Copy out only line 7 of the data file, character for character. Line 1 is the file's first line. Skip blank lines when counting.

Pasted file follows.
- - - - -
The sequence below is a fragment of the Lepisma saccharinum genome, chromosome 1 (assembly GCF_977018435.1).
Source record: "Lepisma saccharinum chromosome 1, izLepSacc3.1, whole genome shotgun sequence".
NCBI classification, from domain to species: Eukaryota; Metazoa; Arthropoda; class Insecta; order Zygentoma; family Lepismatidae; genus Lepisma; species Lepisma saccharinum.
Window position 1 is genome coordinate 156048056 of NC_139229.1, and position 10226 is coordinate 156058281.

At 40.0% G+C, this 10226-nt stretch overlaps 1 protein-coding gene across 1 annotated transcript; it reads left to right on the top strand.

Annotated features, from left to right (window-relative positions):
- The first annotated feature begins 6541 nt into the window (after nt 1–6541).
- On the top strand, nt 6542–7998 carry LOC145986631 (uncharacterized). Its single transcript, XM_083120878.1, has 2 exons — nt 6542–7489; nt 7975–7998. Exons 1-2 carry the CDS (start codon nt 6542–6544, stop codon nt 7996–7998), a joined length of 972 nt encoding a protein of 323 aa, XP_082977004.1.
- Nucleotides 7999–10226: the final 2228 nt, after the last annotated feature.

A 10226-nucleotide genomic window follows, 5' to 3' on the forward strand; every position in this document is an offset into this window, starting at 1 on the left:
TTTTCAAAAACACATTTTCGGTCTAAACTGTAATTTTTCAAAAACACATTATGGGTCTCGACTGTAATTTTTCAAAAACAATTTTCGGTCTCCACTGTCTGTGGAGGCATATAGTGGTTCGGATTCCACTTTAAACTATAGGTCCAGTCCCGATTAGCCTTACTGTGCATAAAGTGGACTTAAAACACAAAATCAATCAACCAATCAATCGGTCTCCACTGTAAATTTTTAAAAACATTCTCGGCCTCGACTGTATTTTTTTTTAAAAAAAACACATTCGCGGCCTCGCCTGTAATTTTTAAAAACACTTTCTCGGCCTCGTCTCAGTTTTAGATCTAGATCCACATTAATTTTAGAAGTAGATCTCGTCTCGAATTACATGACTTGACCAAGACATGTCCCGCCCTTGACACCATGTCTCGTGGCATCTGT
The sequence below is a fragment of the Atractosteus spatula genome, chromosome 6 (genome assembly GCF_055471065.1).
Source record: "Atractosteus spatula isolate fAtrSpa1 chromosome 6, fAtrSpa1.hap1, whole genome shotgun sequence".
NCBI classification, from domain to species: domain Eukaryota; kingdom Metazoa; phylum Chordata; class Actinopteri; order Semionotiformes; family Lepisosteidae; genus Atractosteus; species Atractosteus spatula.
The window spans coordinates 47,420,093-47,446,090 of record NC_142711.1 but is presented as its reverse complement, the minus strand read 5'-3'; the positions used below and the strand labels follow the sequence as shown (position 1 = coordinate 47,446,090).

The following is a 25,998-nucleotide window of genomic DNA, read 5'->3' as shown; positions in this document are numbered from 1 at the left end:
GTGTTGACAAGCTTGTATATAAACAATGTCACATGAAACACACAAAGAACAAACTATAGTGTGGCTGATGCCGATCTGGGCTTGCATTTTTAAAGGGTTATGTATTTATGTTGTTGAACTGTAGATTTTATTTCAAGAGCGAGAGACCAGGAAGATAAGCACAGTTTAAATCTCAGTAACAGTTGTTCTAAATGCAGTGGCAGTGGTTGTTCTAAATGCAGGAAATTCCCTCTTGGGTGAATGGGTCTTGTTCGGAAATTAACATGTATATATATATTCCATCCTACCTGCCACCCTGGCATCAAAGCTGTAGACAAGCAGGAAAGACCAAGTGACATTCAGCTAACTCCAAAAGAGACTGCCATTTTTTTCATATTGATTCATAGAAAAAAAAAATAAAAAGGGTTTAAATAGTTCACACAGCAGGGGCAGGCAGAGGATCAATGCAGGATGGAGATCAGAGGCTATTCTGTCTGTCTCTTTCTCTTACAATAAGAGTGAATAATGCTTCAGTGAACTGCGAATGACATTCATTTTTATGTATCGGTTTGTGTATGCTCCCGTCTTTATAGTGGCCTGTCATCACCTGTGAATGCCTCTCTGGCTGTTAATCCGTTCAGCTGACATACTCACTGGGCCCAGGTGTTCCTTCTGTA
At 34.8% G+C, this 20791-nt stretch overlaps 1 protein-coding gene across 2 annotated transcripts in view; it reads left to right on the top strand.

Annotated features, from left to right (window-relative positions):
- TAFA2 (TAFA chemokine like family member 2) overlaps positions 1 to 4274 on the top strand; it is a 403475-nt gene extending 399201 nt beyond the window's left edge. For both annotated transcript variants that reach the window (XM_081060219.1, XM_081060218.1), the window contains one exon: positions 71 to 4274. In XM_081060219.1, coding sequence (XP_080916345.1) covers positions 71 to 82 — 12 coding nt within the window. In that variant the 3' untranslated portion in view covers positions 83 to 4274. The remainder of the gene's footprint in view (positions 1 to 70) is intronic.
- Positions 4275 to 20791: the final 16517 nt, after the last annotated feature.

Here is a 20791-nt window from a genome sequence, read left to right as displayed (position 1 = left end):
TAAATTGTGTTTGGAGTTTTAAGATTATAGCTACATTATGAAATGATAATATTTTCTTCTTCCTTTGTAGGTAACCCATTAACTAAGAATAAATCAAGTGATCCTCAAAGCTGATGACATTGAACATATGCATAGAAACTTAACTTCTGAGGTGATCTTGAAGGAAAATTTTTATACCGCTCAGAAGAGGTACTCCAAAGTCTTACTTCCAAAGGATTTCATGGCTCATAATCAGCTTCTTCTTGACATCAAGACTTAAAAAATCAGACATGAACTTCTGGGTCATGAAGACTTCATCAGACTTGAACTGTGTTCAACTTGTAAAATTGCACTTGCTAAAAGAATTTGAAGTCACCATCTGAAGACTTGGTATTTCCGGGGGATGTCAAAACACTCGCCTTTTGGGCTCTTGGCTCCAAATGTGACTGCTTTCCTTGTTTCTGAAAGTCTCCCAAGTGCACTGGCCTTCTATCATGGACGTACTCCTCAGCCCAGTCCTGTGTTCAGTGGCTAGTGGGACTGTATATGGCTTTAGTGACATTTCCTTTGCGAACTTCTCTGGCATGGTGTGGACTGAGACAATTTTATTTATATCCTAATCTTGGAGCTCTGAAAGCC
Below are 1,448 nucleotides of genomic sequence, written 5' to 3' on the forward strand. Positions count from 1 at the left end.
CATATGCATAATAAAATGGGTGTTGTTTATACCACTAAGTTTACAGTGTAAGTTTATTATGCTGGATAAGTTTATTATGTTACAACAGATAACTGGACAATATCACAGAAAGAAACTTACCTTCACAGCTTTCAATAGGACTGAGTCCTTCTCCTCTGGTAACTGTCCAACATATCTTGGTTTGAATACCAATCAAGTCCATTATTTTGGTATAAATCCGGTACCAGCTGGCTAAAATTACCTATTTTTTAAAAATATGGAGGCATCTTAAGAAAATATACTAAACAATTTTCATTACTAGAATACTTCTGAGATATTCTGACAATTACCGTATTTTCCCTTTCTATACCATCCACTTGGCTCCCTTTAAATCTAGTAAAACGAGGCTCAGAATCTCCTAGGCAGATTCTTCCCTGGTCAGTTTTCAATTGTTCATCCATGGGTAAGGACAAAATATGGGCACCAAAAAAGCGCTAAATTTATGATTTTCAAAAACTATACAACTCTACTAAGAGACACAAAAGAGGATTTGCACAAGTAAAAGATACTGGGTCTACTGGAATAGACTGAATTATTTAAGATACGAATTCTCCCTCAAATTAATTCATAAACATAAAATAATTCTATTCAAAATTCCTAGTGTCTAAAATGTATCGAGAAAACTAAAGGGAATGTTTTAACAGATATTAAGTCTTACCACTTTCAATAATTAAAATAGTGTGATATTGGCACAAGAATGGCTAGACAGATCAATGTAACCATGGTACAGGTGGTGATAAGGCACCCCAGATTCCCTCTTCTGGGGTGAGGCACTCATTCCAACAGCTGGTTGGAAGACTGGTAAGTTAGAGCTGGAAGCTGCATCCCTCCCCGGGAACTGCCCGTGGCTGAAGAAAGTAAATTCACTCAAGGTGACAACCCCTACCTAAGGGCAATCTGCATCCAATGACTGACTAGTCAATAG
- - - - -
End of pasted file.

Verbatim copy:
- The first annotated feature begins 6541 nt into the window (after nt 1–6541).